Referring now to FIG. 7 in addition to FIGS. 1-6, linkage 28 preferably includes telescoping links 42 arranged with the fixed links and ramp to provide biasing force by way of a toggle mechanism. Each telescoping link 42 includes an inner member 80 and an outer member 82 constrained for telescoping, collinear motion. ("Inner" and "outer" herein refer to an element's location with respect to the vehicle.) Each inner member 80 has an end 84 pivotally connected to one of the fixed links 40 at a location 86 intermediate the inner ends 52 and outer ends 44 of the fixed links. Each outer member 82 has an end 88 pivotally connected to ramp 26 at laterally-spaced telescoping link pivot points 90. Telescoping link pivot points 90 are located intermediate the fixed link pivot points 48 and inner end 30 of ramp 26. A lever portion 92 (FIG. 6) of the ramp extends longitudinally between the fixed link pivot points 48 and the telescoping link pivot points 90. The fixed links 40, telescoping links 42 and ramp lever portion 92 are parallel when ramp inner end 30 is in the lower position, as shown in FIGS. 2, 3 and 5. Fixed links 40, telescoping links 42 and ramp lever portion 92 are transformed into a triangular configuration, as shown in FIGS. 1, 4 and 6, when ramp inner end 30 is pivoted upwardly away from the lower position in the direction of the engagement position. In this procedure, telescoping links 42 and ramp lever portion 92 are transformed from being parallel to having an obtuse included angle A (FIG. 6) therebetween.

The biasing means of linkage 28 includes a compression spring 100 acting on each telescoping link 42 to bias the inner and outer members 80, 82 away from each other. As best shown in FIG. 7, inner member 80 includes a tubular portion 102 sized to accept a cylindrical portion 104 of outer member 82. A rotating force is thus applied by spring 100 to ramp inner end 30 by way of inner and outer members 80, 82. However, in the lower position, i.e., when telescoping links 42 and ramp lever portion 92 are parallel such that included angle A is 180, no rotating force is applied to ramp inner end 30. Rotating force is applied to ramp inner end 30 by way of ramp lever portion 92 only when the included angle A between the telescoping links 42 and ramp lever portion 92 changes from 180 to an angle less than 180, as shown in FIG. 6.

In operation, use of the ramp is facilitated by extending ramp 26 to the position shown in FIG. 3, and then lowering outer end 56 to the ground. While in the stowed position and extended positions, no rotating force is applied to ramp inner end 30 as long as ramp inner end 30 is maintained in the lower position, as shown in FIGS. 2, 3 and 5. The inoperability of the biasing means while ramp inner end 30 is in the lower position has several advantages. First, the absence of a rotating force allows the ramp to be easily extending without binding, and the frame 20 does not need to provide any containing structure to resist the rotating force. In addition, the biasing means can easily be retrofitted to existing ramps, which typically have the fixed links and ramp structure shown, by the simple addition of telescoping links 42. Another advantage comes into play when the ramp is in the fully extended position, as shown in FIG. 3. With no rotating force applied, the ramp inner end is stable until the operator is ready to pivot it upwardly to the engagement position. Without the stability provided by the toggle mechanism, the ramp would suddenly spring upwardly once it was withdrawn to the extended position. The biasing means becomes operable when the operator provides a slight lifting force to reduce included angle A from 180. The forces applied by compression springs 100 then have an effective lever arm provided by ramp lever portion 92, and a rotating force is applied. The rotating force is gradually and smoothly increased from zero as angle A decreases. The rotating force preferably increases to a value less than the total weight of inner end 30, such that inner end 30 in the engagement position is stable. Ramp 26 is then fully deployed for use. Stowage of the ramp is accomplished by reversing these steps.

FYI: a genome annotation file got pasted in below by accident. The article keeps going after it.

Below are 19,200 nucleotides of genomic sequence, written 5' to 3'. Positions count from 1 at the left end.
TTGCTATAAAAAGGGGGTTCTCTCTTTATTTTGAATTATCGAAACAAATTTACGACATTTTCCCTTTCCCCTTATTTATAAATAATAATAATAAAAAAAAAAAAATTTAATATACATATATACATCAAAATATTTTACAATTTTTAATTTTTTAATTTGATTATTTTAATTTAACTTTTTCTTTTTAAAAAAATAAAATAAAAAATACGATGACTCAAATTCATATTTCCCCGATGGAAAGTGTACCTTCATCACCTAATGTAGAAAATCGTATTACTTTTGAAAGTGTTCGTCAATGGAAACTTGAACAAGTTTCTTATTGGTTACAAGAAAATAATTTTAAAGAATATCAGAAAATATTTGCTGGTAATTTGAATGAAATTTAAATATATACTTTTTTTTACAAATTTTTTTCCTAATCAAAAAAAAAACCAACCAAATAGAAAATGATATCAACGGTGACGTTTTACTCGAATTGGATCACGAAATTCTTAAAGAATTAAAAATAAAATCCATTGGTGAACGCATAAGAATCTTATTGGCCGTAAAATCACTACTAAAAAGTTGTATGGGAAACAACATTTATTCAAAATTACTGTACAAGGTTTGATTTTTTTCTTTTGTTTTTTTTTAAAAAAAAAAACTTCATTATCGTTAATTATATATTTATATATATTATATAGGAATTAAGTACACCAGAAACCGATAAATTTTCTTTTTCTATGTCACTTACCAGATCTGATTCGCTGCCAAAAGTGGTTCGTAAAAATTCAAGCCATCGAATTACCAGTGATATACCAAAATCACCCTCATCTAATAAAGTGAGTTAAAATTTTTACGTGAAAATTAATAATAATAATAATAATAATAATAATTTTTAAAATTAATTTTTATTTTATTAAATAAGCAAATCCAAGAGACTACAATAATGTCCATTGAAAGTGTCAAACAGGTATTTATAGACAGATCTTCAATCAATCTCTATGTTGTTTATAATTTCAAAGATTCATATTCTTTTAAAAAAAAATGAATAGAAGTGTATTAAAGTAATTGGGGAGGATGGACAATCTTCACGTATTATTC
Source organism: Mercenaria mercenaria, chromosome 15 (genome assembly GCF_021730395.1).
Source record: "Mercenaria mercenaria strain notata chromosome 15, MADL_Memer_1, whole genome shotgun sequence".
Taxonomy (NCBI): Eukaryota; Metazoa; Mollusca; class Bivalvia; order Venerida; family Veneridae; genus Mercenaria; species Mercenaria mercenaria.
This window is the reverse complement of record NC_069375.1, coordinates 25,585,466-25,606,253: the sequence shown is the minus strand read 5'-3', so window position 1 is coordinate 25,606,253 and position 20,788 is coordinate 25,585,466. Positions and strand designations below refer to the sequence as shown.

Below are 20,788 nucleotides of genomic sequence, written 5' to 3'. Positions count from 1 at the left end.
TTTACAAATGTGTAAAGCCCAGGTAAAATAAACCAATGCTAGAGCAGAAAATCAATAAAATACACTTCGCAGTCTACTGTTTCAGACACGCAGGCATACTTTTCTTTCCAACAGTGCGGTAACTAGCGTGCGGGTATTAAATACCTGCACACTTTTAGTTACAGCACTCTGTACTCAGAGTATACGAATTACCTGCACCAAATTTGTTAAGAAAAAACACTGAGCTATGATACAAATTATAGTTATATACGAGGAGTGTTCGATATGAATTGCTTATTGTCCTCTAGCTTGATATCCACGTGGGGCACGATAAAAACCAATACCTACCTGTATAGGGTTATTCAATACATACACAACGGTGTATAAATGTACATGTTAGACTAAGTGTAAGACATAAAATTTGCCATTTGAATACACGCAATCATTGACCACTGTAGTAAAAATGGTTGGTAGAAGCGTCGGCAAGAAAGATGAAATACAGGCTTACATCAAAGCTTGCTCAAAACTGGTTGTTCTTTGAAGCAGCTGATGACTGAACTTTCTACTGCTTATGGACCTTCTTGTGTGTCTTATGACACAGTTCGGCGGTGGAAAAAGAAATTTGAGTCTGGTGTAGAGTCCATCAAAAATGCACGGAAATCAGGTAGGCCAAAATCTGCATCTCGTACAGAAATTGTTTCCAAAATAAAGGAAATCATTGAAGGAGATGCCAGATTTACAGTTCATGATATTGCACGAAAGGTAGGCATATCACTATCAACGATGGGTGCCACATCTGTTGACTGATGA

While we have described a preferred embodiment of the invention, numerous modifications, alterations, alternate embodiments, and alternate materials may be contemplated by those skilled in the art and may be utilizing in accomplishing the present invention. It is envisioned that all such alternate embodiments are considered to be within the scope of the present invention as defined by the appended claims. For example, several alternate embodiments of the biasing means are contemplated, such as tension springs and torsion springs.

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Non-Patent Citations
Reference
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Referenced by
Citing PatentFiling datePublication dateApplicantTitle
US5768733 *Feb 7, 1996Jun 23, 1998Easy-Up Industries, Inc.Ramp securing device
US6186733 *Apr 15, 1998Feb 13, 2001Lift-U, Division Of Hogan Mfg., Inc.Low floor vehicle ramp assembly
US6203265 *Dec 10, 1999Mar 20, 2001Lift-U, Division Of Hogan Mfg., Inc.Ramp assembly with lifting levers
US6238168Nov 16, 1999May 29, 2001Lift-U, Division Of Hogan Mfg.Ramp assembly with locking mechanisms
US6409458May 2, 2000Jun 25, 2002Lift-U, Division Of Hogan Mfg., Inc.Low floor vehicle ramp assembly
US6598253 *Oct 5, 1999Jul 29, 2003Robert John AllenExtendable ramp assembly for detecting an obstruction and responding thereto
US20130223963 *Feb 20, 2013Aug 29, 2013Matthew KramlickAtv ramp
Classifications
U.S. Classification414/537
International ClassificationB60P1/43
Cooperative ClassificationB60P1/431
European ClassificationB60P1/43A